Heavy metal brings Christian light

Alex Woolnough 21 March 2024

As a genre of music, Christian heavy metal can reach radically different audiences.

For the American Christian rock band Skillet, it was pure coincidence that its Christian roots became integral to their music. The pastor at the band’s local church told them to be a worship-band, aware of their individual piety. ‘Metal is all about singing something you believe in,’ according to John Cooper, the band’s leading member. ‘And if [it] “goes against the grain”, then even better.’

It’s hard to find a band so willing to subvert contemporary perceptions about rock music and its various alternatives. In our contemporary world, metal music can be considered psychologically and socially detrimental, given its often heavy, mature content, in addition to the almost violent nature of the rhythms and the beat. But this is not always the case.

‘Many Christian heavy metal bands view the metal scene as a place in need of hope,’ according to Christian mental health organisation 412Teens, ‘but you must still be wary of the individual subgenres that purvey sin through their individual, popular lyrics’.

Conversely, Eric Strother, a lecturer at the University of Kentucky, notes that, ‘Christian metal bands create an intersection between Christianity and the heavy metal subculture . . . for the purpose of bringing the Christian message of hope and salvation’. A clear trend then emerges from the perspective of the listener: Christian metal bands either go against the grain and perpetuate messages of Biblical virtue, or they are simply yearning for the popularity that metal bands have slowly gained since the inception of rock’n’roll.

And yet, when comparing these objective viewpoints, and the views of Christian metal bands themselves, we find a dichotomy that is polarising the genre itself.

Take, for example, Stryper, a pioneering Christian metal band from the 1980s. Melodically, the band conforms to the aggressive and provocative nature of the heavy, amplified guitars, violent drum fills and harsh, volatile tones. However, it refuses to adhere to the hedonistic, almost Dionysian, lyrical quality that their contemporaries were remembered for.

In one particular song, ‘Not that kind of guy’, Stryper particularly aims to remove the sexual imagery that has largely defined the genre’s tone and cultural perceptions of metal music. Similarly, the thrash band, Vulnerable Rising, aims to describe drugs and alcohol as a dead end: ‘So you smoke another 8-ball and get deeper in debt / For debt is the road to death.’

It’s these trends in Christian metal music that have largely changed the way we perceive the survival of metal in the musical spectrum. Metal music, while still enjoying small phases of popularity, has overarchingly waned since the 1990s. Even though the nature of metal music is inherently riotous, the growth of metal subgenres has largely forced the original heavy metal to the brink of becoming ordinary. Dani Filth of Cradle of Filth noted in 2016 that, ‘it is becoming increasingly harder to get out there and make a living’. Today, when music charts are dominated by the boppy rhythms of pop music, Christian metal, and metal music overarchingly, has gradually become irrelevant.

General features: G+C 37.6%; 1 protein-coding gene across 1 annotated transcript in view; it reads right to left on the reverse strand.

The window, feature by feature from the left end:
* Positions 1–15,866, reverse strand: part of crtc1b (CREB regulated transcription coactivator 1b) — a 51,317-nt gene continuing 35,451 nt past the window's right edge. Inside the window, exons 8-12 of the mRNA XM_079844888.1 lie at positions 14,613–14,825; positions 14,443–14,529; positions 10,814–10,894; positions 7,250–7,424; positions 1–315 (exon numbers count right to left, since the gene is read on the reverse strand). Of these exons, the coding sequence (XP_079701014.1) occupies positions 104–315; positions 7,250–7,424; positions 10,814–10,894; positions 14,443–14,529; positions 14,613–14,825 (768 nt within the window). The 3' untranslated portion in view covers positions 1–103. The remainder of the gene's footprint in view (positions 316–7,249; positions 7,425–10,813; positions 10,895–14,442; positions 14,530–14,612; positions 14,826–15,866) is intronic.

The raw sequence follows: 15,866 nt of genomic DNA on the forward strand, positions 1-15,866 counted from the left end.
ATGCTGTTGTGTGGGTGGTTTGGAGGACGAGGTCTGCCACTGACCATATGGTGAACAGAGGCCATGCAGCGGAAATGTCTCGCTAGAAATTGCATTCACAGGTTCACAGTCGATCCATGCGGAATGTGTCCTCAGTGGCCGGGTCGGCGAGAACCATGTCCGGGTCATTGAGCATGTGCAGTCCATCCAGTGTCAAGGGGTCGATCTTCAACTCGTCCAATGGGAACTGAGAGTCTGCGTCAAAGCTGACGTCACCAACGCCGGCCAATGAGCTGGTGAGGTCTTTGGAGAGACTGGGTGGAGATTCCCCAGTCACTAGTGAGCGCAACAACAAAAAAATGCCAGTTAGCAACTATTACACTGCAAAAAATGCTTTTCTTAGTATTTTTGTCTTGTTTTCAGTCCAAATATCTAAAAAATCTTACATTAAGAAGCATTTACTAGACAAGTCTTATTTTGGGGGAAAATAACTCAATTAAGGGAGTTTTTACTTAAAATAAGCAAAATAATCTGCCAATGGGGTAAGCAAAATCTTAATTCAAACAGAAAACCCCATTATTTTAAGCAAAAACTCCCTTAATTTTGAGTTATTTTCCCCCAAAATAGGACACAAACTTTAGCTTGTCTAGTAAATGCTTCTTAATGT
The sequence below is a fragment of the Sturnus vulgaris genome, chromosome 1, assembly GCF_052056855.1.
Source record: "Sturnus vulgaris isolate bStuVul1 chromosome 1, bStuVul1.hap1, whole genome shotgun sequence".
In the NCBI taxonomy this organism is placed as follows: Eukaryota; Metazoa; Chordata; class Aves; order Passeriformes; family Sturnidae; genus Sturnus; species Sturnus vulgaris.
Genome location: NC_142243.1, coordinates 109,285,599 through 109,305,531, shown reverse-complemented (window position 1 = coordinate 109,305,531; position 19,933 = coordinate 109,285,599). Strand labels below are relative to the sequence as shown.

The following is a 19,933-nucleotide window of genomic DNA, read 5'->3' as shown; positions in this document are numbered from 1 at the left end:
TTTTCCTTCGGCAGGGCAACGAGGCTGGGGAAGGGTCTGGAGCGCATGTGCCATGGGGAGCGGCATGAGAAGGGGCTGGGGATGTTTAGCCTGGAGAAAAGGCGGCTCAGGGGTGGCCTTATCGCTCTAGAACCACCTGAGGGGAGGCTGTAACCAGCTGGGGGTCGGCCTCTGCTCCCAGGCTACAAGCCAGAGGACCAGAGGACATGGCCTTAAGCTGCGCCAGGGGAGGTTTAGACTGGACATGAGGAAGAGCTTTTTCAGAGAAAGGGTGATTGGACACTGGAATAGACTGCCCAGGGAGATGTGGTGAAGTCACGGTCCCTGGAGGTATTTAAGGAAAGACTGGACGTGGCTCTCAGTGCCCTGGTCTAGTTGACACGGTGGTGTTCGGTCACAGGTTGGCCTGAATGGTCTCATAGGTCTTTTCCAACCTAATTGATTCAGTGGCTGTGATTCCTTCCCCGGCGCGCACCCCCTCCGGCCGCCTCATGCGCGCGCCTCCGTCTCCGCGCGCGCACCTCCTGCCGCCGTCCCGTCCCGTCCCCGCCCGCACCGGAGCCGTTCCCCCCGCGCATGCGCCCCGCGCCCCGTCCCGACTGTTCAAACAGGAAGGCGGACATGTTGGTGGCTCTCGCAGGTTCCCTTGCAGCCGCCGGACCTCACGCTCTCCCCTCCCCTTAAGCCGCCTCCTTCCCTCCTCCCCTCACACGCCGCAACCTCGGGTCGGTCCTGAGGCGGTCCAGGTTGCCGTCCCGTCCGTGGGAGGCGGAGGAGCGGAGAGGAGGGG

Has this affected the motivations of Christian metal bands? Cooper says not. He believes that the motivations of Christian metal can now adapt to our current, post-pandemic world. ‘I hope our music encourages people to defy the impulse to be afraid, and trust in God.’

During the pandemic, Stryper recorded ‘Even the devil believes’, a record that has been both critically and socially acclaimed by Christians and agnostics alike. As noted by Alex McGreevy, an Irish journalist,  ‘I am not a Christian. I am an atheist . . . [and yet] the sound will instantly transport the perceptive rock fan back to the mid-80s, when . . . Stryper sat comfortably with the likes of Motley Crue or Ratt.’

Michael Sweet, Stryper’s lead, says that, ‘we need Christ to guide us and help us through life, and this record is about inviting people to learn more about their faith’. Clearly, Christian metal has become its own genre, apart from the contemporary metal scene.

Motivations can always change; Underoath, a prominent Christian metal band from the 2000s, now says it is no longer Christian. The aim of Christian metal is apparent: to spread the faith while inviting listeners to reconsider their spiritual lives and aspirations, even when their preferred form of entertainment is considered unappealing by many parts of society, and is enjoyed by only a minority.

Having the courage to produce work that does not conform to the prevailing image and sentiment of most of their contemporaries allows these bands to promote a truly Christian message, both to sympathetic listeners and to many others who would not be exposed to sentiments of hope and life without this music.

Alex Woolnough is a member of the Australian Catholics young writers community.
Images: Main image: American Christian metal rock band Skillet and John Cooper, lead vocalists and bass guitarist. Above (l-r): Tim Gaines, Robert Sweet, Michael Sweet and Oz Fox of the Christian metal band Stryper.


Exploring the Diversity of Catholic Hymnody – questions and activities
Students explore the variety of musical styles found in Catholic hymns, from timeless classics to contemporary worship songs, understanding their role in fostering spiritual expression and community worship.